The geography issue I raised is merely the suggestion that the Southern forces currently are too heavily concentrated in the East.


The navy is not included in those numbers and garrisons are included in both ratios so tell me how 1.75 and 1.17 is close?

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RE: Strength of both armies - 1/9/2007 11:36:39 PM   
Berkut

 

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quote:

ORIGINAL: Queeg

According to your historical figures, the North had roughly 1.75 times as many men under arms as the South on 1/1/1862. But as you correctly acknowledge, much of the North's manpower was diverted to the navy or to garrison or support troops who never made it to the battlefield. So the ratio reflected in the game, while admittedly imperfect, is closer to reality than I think you're giving it credit.

The geography issue I raised is merely the suggestion that the Southern forces currently are too heavily concentrated in the East.



hehe, this was a related point I was making in regards to the disease-combat deathcanard that has been trotted out time and again.

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RE: Strength of both armies - 1/10/2007 1:11:42 AM   
Queeg


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quote:

ORIGINAL: chris0827

The navy is not included in those numbers and garrisons are included in both ratios so tell me how 1.75 and 1.17 is close?



Because, historically, the North garrisoned much more of its back areas than did the South. Witness the lack of any real garrison in New Orleans, the South's most important port. So the garrison ratios were never equal historically.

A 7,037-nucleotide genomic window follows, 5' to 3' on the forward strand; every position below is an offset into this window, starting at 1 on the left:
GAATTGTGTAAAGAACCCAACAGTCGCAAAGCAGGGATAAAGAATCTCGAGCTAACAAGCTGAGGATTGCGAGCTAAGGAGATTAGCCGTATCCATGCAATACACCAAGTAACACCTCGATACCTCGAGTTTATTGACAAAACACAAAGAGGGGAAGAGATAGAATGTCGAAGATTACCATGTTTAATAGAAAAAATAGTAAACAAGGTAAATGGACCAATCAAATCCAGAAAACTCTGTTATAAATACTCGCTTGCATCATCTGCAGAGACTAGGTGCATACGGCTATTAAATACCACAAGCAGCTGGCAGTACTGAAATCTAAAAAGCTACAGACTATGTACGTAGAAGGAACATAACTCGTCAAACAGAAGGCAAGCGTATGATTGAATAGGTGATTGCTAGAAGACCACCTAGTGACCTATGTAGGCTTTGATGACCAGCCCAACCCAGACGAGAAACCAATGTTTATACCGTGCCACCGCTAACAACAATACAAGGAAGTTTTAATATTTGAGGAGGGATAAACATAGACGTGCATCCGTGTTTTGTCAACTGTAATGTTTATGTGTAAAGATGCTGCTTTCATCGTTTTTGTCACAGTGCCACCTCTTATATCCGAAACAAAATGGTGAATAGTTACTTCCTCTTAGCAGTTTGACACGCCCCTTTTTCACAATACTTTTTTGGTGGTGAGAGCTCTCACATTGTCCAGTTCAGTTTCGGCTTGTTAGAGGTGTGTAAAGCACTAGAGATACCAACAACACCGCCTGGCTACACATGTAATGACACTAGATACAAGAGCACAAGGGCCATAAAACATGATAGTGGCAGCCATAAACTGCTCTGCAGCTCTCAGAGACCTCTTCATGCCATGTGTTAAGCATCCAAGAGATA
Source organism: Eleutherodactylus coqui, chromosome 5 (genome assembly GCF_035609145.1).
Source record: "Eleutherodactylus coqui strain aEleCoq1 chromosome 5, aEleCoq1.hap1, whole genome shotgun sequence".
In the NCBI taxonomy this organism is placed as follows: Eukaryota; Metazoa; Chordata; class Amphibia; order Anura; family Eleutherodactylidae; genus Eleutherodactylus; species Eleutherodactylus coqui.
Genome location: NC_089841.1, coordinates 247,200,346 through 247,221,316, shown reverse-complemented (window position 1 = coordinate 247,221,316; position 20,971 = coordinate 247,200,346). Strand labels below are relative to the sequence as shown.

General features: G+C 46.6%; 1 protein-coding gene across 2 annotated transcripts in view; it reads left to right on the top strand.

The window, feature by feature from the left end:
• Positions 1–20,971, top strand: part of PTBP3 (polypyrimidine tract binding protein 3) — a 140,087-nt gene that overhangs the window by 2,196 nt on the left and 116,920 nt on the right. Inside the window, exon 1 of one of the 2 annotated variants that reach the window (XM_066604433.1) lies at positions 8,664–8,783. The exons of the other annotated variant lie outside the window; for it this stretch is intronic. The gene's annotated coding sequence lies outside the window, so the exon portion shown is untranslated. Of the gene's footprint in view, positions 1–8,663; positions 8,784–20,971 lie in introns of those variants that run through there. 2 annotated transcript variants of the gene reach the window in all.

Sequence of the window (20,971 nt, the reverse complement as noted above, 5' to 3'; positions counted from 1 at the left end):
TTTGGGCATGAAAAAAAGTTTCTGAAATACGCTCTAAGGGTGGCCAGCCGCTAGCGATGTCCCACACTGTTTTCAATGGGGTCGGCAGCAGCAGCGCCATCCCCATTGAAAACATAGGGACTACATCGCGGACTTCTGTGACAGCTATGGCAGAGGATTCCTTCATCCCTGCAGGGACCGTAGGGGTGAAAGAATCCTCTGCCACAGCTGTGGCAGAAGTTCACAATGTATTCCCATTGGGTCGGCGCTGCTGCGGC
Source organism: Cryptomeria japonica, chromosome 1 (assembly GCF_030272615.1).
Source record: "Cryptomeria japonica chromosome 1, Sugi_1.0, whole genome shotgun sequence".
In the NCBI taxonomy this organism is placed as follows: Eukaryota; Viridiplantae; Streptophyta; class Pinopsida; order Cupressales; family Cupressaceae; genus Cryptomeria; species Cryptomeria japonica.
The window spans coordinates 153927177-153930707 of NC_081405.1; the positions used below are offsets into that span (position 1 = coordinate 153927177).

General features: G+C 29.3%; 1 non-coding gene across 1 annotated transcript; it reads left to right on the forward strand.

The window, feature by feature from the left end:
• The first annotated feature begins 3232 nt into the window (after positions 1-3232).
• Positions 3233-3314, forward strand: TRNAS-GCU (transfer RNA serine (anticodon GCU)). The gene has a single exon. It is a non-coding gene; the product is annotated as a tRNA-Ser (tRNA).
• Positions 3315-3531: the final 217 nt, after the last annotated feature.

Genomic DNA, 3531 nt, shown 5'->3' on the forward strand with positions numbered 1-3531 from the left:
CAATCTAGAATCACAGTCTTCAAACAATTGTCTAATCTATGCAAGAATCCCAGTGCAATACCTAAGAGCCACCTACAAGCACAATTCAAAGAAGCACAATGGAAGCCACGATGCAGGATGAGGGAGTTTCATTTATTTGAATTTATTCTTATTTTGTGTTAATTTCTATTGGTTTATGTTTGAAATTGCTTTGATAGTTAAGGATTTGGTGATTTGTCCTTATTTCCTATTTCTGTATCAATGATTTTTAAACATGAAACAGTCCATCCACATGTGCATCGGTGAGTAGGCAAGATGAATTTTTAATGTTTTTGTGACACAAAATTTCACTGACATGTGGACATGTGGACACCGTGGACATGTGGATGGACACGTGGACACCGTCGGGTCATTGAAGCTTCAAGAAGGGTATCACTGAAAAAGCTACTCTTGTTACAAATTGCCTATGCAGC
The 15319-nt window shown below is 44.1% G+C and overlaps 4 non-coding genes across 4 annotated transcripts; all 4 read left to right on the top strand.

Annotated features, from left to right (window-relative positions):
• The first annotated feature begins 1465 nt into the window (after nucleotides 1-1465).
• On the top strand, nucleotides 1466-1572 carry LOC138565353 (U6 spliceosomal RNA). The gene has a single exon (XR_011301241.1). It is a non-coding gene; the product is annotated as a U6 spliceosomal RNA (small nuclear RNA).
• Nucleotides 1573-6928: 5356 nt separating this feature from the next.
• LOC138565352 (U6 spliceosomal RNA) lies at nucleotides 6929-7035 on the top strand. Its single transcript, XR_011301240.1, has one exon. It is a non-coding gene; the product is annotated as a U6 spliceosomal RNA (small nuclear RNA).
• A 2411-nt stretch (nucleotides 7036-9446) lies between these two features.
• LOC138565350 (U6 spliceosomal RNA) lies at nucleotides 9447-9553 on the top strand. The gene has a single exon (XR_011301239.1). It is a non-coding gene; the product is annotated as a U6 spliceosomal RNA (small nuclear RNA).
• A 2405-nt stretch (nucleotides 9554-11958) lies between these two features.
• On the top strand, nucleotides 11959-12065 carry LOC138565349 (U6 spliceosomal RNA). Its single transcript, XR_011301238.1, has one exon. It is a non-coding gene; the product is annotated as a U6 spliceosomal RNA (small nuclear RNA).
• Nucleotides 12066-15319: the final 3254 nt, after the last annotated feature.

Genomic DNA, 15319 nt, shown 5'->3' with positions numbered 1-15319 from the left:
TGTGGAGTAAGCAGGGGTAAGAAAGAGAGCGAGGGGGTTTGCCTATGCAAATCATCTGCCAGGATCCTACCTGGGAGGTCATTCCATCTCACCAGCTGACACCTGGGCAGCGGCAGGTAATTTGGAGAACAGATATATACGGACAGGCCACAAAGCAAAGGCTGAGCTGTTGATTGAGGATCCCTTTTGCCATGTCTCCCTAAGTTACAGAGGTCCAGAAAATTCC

There is a second consideration related to game play. I'm reasonably certain that no one playing this game ever musters troops to provide garrison forces for backwater positions. If a unit exists in the game, odds are the player is going to use it. So giving the Union its full manpower advantage, without accounting for the fact that a big chunk of those troops never got to the front, simply gives the Union player an advantage Lincoln never had in real life.

Again, I agree the numbers can be tweaked. But the broader issue is more subtle than it first appears.

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RE: Strength of both armies - 1/10/2007 1:19:01 AM   
chris0827

 

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quote:

ORIGINAL: Queeg


quote:

ORIGINAL: chris0827

The navy is not included in those numbers and garrisons are included in both ratios so tell me how 1.75 and 1.17 is close?



Because, historically, the North garrisoned much more of its back areas than did the South. Witness the lack of any real garrison in New Orleans, the South's most important port. So the garrison ratios were never equal historically.

There is a second consideration related to game play. I'm reasonably certain that no one playing this game ever musters troops to provide garrison forces for backwater positions. If a unit exists in the game, odds are the player is going to use it. So giving the Union its full manpower advantage, without accounting for the fact that a big chunk of those troops never got to the front, simply gives the Union player an advantage Lincoln never had in real life.